- Leaf. Cambridge company trying to render extinct that faux-leather bill presenter that's dropped at your table at the end of the meal. What if instead, your waiter handed you a small tablet computer that allowed you to review what you'd eaten, split the check, figure out the tip, rate each individual dish and beverage, and swipe your credit card to pay?
- AisleBuyer. mDine service, announced last month, will allow you to use your mobile phone to choose what you'd like to eat and pay using your mobile phone. Company hasn't yet announced any café or restaurant partners. AisleBuyer has raised $11.5 million
- Textaurant. Brookline start-up that enables restaurants to manage their wait-lists with a PC, and buzz diners when they're ready via their mobile phones (instead of those expensive coaster-shaped pagers.) In use at Fire & Ice in Boston, Finale in Cambridge, and Jerry Remy's at Fenway (only on game days). Hoping to raise a seed round in the next quarter. (I covered them here last fall.)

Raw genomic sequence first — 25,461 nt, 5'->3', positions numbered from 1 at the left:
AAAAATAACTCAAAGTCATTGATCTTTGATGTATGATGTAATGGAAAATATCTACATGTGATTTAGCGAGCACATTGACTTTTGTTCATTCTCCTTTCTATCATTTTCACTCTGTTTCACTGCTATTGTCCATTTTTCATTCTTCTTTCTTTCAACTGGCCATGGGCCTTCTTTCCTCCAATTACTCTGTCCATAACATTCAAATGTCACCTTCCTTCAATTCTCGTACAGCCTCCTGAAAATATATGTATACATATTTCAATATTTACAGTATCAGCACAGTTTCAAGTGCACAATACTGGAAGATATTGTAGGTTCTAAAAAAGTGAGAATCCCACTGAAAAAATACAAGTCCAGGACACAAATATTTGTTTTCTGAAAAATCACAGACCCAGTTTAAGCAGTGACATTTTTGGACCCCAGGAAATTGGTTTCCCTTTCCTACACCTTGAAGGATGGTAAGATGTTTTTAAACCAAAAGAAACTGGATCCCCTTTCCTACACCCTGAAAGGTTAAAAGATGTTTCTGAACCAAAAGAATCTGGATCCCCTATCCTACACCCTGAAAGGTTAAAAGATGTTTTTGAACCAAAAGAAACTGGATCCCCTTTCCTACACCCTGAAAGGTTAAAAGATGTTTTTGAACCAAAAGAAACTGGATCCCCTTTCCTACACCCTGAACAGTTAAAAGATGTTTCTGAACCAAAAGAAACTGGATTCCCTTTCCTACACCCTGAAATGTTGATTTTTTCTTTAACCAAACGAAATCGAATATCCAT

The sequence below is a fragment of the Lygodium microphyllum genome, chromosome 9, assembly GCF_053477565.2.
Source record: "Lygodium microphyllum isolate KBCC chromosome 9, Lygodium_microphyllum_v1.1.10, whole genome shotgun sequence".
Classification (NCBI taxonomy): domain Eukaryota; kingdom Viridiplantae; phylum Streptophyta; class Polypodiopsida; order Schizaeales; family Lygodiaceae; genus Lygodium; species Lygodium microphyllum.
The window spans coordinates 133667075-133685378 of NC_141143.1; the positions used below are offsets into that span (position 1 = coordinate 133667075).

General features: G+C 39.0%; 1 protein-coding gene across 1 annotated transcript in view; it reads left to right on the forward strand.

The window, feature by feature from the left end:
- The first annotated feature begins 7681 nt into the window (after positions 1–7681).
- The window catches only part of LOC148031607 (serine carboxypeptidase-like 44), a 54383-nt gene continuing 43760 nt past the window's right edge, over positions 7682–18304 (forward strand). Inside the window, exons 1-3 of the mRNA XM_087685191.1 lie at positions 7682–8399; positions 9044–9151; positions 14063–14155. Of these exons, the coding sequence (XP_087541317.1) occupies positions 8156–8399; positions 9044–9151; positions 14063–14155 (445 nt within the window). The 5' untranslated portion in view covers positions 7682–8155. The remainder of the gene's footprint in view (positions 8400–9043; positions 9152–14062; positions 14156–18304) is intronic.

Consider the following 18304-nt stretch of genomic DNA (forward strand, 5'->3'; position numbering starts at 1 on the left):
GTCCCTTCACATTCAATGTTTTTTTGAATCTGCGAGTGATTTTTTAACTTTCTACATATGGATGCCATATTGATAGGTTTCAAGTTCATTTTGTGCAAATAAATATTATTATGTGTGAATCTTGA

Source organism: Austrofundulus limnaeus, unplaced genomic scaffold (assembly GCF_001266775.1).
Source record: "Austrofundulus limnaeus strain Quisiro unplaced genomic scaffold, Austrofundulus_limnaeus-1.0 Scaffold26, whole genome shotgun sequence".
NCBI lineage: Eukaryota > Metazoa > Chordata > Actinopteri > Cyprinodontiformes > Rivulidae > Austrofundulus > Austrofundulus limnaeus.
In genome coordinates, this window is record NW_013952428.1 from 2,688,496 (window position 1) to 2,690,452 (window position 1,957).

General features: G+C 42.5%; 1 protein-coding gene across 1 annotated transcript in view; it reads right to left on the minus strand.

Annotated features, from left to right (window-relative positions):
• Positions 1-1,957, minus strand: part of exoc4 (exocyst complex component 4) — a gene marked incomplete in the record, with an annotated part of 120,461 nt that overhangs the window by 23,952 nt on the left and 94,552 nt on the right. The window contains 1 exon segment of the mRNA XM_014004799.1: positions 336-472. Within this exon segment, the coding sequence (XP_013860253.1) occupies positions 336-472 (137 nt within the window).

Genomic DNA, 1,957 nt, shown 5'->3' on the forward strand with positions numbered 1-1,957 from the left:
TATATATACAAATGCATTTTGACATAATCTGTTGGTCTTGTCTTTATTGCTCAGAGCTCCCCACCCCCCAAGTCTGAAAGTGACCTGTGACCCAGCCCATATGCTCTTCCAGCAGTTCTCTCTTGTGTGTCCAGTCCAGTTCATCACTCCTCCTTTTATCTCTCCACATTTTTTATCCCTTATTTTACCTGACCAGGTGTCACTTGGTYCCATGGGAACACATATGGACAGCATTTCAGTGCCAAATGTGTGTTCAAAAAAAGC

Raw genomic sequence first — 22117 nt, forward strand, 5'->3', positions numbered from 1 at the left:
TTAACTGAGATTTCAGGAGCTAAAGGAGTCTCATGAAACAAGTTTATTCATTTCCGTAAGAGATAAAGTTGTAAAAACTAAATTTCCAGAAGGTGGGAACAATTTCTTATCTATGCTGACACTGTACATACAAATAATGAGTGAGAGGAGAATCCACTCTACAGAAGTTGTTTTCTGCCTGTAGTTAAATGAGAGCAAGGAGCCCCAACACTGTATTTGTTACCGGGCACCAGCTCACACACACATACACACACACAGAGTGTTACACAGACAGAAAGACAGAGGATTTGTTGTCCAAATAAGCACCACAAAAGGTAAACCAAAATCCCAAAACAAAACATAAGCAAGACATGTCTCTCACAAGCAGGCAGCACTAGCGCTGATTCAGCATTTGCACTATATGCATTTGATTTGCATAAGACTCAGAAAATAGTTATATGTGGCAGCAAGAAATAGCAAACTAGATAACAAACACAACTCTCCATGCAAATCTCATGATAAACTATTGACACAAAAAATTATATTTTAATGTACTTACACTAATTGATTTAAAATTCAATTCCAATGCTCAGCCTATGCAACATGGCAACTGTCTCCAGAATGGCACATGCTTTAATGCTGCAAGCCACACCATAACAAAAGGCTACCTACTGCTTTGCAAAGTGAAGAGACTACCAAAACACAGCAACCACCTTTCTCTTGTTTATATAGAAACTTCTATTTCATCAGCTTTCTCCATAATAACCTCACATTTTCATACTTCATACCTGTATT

- Crave Labs. Helping restaurants expand their customer base using social media and mobile devices.
- GoodEatsFor.Me. Similar to Crave Labs, helping restaurants use social media to see what diners are saying, and distribute special offers.
- Survey on the Spot. Newton company assists restaurants with designing feedback surveys that customers can fill out on smartphones or tablet computers. In use at restaurants like British Beer Company and The Ninety Nine.
(Last year, I wrote about E La Carte, another TableTech company that was born in Boston, but is now based in Palo Alto.)
Know of others? Post a comment or drop me a line.